Litan and Singer give no reason to mistrust the official $51.7 billion number, except to say that it’s “outdated”. But if it’s outdated, it’s only outdated by one year: it’s based on 2009 data, while the much narrower surveys that Litan and Singer cite are generally based on 2010 data. At one point, they cite the ICI survey to declare that there is “an estimated $4.5 trillion in defined contribution plans”, despite the fact that the much more reliable Labor Department report shows that there was just $3.3 trillion in those plans as of 2009. This, I think, quite neatly puts the lie to the Litan-Singer implication that the problem with the Labor Department numbers is merely that they are out of date, and that when we get numbers for 2010 or 2011, they might well turn out to be in line with the Litan-Singer estimates. There’s simply no way that total DC assets rose from $3.3 trillion to $4.5 trillion in the space of a year or two.
In other words, whatever advantage the ICI and Aon Hewitt surveys have in terms of timeliness, they more than lose in terms of simply being based on a vastly smaller sample base. Litan and Singer adduce no reason whatsoever to believe that the ICI and Aon-Hewitt surveys are in any way representative or particularly accurate, despite the fact that the discrepancies between their figures and the Labor Department figures are prima facie evidence that they’re not representative or particularly accurate. If the ICI and Aon Hewitt surveys were all we had to go on, then I could understand Litan-Singer’s decision to use them. But given that the Labor Department already has the number they’re looking for, it just doesn’t make any sense that they would laboriously try to recreate it using less-reliable figures.
It’s true that the Labor Department’s figures do undercount in one respect: they cover only plans with 100 or more participants — and therefore cover “only” 61 million of the 72 million active participants in DC plans. If Litan and Singer had taken the Labor Department’s numbers and multiplied them by 72/61, or 1.18, that I could understand. But disappearing into a rabbit-warren of private-sector surveys of dubious accuracy, and emerging up with a number which is double the size of the official one? That’s hard to justify. So hard to justify, indeed, that Litan and Singer don’t even attempt to do so.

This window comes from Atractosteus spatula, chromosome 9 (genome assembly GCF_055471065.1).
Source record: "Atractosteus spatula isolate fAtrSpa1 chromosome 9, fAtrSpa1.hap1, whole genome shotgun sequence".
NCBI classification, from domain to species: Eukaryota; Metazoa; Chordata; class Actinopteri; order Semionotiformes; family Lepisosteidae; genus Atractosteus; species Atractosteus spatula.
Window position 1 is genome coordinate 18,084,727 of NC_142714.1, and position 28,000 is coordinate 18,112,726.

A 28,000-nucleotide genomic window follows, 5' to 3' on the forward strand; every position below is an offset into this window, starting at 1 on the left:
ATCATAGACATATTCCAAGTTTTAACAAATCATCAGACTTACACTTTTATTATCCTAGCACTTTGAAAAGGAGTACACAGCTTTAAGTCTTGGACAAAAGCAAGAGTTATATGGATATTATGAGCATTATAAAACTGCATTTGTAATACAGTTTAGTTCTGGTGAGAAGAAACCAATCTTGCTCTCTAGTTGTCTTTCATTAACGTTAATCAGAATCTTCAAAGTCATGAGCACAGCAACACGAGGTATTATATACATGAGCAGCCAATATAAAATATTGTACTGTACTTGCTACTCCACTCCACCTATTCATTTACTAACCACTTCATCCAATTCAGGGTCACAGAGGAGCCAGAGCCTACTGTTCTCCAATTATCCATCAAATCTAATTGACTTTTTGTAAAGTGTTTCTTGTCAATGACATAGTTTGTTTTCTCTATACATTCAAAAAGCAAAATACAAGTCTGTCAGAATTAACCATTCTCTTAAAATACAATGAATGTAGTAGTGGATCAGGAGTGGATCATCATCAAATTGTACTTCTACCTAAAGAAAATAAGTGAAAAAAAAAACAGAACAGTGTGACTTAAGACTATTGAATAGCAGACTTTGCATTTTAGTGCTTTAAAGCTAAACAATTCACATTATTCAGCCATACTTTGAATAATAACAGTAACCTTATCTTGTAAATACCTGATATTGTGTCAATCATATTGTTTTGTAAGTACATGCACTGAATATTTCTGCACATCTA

That, indeed, is the strongest indication that the Litan-Singer paper can’t really be taken seriously. For all their concave borrower utility functions and other such economic legerdemain, they simply assert, rather than argue, that they “believe” it is “more appropriate” to use private-sector surveys rather than hard public-sector data. Such decisions cannot be based on blind faith: there have to be reasons for them. And Litan-Singer never explain what those reasons might be.
Now the move from public-sector to private-sector data merely doubles the total size of the purported problem, while Litan-Singer are much more ambitious than that. So their next move is to bump up the default rate on loans substantially.
There’s no official data on default rates at all, so Litan and Singer, following Smart’s lead, decide to base their sums on a Wharton paper from 2010. Once again, they have to extrapolate from a very small sample: the Wharton researchers had at their disposal a dataset covering 1.5 million plan participants (just 2% of the total). Looking at what happened over a period of three years, from July 2005 to June 2008, the researchers found that the number of terminations, and the number of defaults, remained pretty steady:
These are the numbers that Smart used in his paper: roughly 12% of loan holders being terminated each year, and roughly 80% of those defaulting on their loans.
But these are not the numbers that Litan-Singer use. Instead, they notice that the overall default rate, as a percentage of overall loans outstanding, was roughly double the national unemployment rate at the time. And so since the unemployment rate doubled after June 2008, they conclude that the default rate on outstanding 401(k) loans probably doubled as well.